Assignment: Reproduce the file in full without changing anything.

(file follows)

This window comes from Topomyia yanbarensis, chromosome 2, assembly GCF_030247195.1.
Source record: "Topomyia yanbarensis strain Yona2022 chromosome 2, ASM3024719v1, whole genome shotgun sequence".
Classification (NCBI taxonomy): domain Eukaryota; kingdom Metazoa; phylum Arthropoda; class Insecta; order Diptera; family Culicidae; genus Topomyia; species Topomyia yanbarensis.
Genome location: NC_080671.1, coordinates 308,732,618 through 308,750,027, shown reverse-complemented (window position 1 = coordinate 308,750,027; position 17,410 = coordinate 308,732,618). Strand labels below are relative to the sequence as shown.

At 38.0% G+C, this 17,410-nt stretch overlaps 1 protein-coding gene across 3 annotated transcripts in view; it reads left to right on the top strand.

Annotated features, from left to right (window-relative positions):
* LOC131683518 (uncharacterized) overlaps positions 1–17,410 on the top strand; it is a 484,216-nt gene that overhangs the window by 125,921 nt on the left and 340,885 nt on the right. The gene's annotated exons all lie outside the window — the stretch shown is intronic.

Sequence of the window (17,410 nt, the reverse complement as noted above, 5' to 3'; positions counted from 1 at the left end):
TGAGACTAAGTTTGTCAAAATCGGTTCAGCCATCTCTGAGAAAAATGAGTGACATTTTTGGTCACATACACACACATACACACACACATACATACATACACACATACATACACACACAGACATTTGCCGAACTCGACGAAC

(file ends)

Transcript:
This window comes from Topomyia yanbarensis, chromosome 2, assembly GCF_030247195.1.
Source record: "Topomyia yanbarensis strain Yona2022 chromosome 2, ASM3024719v1, whole genome shotgun sequence".
Classification (NCBI taxonomy): domain Eukaryota; kingdom Metazoa; phylum Arthropoda; class Insecta; order Diptera; family Culicidae; genus Topomyia; species Topomyia yanbarensis.
Genome location: NC_080671.1, coordinates 308,732,618 through 308,750,027, shown reverse-complemented (window position 1 = coordinate 308,750,027; position 17,410 = coordinate 308,732,618). Strand labels below are relative to the sequence as shown.

At 38.0% G+C, this 17,410-nt stretch overlaps 1 protein-coding gene across 3 annotated transcripts in view; it reads left to right on the top strand.

Annotated features, from left to right (window-relative positions):
* LOC131683518 (uncharacterized) overlaps positions 1–17,410 on the top strand; it is a 484,216-nt gene that overhangs the window by 125,921 nt on the left and 340,885 nt on the right. The gene's annotated exons all lie outside the window — the stretch shown is intronic.

Sequence of the window (17,410 nt, the reverse complement as noted above, 5' to 3'; positions counted from 1 at the left end):
TGAGACTAAGTTTGTCAAAATCGGTTCAGCCATCTCTGAGAAAAATGAGTGACATTTTTGGTCACATACACACACATACACACACACATACATACATACACACATACATACACACACAGACATTTGCCGAACTCGACGAAC